Continuing our theme of boozing by the water, The Rocket in Putney has an outside space overlooking the Thames, and — importantly — Putney Bridge. Like The Ice Wharf, the pub itself isn't all that, so save this one for clement weather. Putney Bridge happens to be the starting point for the Boat Race; if you're banking on a seat for this, get there about a week early.
The Rocket, Putney Wharf Tower, Brewhouse Lane, SW15 2JQ
7. The Capitol, Forest Hill
No prizes for guessing that The Capitol is a former cinema. Making way for the screen is a blockbuster of a bar, selling the usual range of well-kept beers, chilled wines from the tap and so on. OK, so it'd be nicer if this place was restored to an actual cinema (they still have the old seats installed in the higher tier), but this is second best. You'll have to be quick though, as it's one of eight Wetherspoons in London earmarked for sale or closure.
Some of you probably prefer The Coronet in Holloway — another erstwhile Art Deco cinema — which is absolutely fair enough. We tend to avoid The Montagu Pyke, in Charing Cross, which is flooded with tourists.
11-21 London Road, Forest Hill, SE23 3TW
8. The Rochester Castle, Stoke Newington
Open since 1983, The Rochester Castle is the oldest surviving Wetherspoon pub in London. Although the carpet's been changed a couple of times since then (we hope), it's got that 'classic' Wetherspoon vibe (fruit machines, mixed clientele). It's a favourite of the Wetherspoon founder too — so if you fancy having a beer/Brexit chat with him, your luck could be in.
More than anything, The Rochester Castle completes Stokey's holy triumvirate of great Irish pub (The Auld Shillelagh), great craft beer pub (The Jolly Butcher's) and great Wetherspoon.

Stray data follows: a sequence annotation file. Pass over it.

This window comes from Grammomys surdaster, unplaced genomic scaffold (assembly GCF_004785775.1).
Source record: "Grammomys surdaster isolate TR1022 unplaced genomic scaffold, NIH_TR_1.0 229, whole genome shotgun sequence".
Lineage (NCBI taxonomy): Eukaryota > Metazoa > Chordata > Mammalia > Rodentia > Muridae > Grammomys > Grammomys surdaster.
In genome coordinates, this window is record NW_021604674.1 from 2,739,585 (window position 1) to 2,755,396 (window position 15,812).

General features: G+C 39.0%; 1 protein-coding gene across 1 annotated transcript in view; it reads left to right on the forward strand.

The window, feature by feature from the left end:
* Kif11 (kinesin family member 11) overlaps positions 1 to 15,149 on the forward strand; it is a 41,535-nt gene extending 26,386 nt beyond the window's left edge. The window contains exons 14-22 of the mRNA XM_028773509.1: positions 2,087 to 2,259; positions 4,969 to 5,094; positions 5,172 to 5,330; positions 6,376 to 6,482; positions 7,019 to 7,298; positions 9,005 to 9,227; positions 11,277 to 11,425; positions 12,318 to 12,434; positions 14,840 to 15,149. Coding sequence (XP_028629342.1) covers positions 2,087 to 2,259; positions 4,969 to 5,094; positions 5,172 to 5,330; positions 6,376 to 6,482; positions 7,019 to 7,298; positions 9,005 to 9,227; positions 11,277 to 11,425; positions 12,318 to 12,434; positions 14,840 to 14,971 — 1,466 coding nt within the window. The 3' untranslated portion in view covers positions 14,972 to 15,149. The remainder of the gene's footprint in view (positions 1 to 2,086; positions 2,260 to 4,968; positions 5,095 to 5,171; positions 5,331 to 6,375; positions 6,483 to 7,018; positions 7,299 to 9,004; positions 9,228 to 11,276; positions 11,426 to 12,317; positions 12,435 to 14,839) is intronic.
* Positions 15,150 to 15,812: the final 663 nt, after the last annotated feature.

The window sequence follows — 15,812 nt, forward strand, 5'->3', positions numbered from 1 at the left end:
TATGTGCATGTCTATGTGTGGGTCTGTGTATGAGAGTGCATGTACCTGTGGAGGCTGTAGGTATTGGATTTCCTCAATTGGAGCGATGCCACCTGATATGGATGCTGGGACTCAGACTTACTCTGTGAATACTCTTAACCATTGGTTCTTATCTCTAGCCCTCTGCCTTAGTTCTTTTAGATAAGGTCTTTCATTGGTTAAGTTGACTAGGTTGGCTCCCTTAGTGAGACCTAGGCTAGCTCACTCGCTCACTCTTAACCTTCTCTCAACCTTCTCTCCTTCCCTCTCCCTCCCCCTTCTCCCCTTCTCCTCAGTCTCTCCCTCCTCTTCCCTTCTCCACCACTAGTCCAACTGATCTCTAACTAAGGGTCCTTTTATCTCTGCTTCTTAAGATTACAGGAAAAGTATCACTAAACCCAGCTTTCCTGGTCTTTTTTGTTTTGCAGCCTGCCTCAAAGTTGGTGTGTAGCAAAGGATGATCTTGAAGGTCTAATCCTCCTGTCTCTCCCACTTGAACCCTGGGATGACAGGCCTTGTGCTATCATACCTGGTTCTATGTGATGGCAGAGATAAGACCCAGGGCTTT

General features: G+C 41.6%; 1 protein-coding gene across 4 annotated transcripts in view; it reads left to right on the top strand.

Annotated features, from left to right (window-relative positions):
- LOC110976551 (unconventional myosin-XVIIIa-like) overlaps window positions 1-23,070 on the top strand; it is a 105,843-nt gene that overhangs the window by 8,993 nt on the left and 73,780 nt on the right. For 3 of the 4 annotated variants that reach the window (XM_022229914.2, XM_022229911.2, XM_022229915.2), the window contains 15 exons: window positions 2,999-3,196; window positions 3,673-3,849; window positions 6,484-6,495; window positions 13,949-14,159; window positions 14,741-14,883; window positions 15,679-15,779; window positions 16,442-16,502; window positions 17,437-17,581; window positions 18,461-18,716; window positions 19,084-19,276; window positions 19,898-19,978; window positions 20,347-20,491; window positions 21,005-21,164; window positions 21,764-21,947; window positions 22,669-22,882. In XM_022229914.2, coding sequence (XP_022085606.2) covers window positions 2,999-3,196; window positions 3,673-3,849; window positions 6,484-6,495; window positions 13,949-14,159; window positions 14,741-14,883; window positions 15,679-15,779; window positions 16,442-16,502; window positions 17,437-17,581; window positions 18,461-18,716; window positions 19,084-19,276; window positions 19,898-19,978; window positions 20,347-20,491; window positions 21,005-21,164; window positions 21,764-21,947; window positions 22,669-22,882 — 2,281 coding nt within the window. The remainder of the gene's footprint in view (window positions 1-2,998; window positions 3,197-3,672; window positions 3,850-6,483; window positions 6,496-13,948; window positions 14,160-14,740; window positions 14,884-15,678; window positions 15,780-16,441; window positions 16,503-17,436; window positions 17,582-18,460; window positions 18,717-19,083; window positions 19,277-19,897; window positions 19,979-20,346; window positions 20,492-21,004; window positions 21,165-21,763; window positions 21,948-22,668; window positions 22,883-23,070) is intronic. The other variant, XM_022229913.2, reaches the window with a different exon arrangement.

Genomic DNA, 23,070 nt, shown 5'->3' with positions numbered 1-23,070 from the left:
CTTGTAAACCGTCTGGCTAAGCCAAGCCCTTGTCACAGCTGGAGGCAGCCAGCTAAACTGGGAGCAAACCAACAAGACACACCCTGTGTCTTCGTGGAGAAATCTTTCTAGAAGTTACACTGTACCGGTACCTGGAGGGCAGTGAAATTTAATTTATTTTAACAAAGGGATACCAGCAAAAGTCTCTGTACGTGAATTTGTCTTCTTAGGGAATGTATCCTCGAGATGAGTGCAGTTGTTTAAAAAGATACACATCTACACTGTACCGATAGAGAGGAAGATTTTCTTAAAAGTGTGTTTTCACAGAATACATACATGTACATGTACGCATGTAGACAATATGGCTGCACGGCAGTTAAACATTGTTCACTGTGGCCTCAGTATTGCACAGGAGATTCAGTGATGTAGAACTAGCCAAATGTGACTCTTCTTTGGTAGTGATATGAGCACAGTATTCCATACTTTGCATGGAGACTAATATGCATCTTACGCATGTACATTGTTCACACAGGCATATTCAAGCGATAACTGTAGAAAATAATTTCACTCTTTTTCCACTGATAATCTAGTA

145 Stoke Newington High Street, Stoke Newington, N16 0NY
9. The Ledger Building, West India Quay
While Canary Wharf's nightlife is mostly about shiny new buildings, The Ledger Building (where the ledgers of the West India Docks were kept) is a lovely exception to the rule. The best thing about it is indisputably its large cobblestone terrace, overlooking the moored up boats. Save for the summer.
It's also neighbours with the Museum of London Docklands. Make a day out of it.
4 Hertsmere Road, Poplar, E14 4AL
10. Wetherspoons, Victoria station concourse
In no way helping the Wetherspoon/Wetherspoons/Wetherspoon's debate is this Victoria station boozer, named simply 'Wetherspoons'.
We cannot possibly comment on whether we've used this place more times for a cheap eggs benedict or a free wee (although that's no longer relevant). But truth be told, if you're waiting for a train — or just looking for a decent pint in an area that's hardly flush with affordable bars — this is a fine spot for watching stressed-out commuters scuttle below.
Victoria station, Victoria Street, SW1E 5ND
11. The Beehive, Brixton
Did we hear someone yelp out in incredulousness? We submit that The Beehive is neither one of London's most historic, nor modern, nor spacious, nor comely Wetherspoons. Neither is it a waterfront venue (unless someone's doing something they shouldn't outside). But there's a real atmosphere in here — good, largely. "It's a bit," one Wetherspoon person told us, "like Cheers. Where everyone knows your name."
We might not want to eat dinner here but it's somewhere to order a pint and tune into the surrounding dialogues. Disagree? There's a Craft Beer Co. round the corner. Off you pop.
407-409 Brixton Road, Brixton, SW9 7DG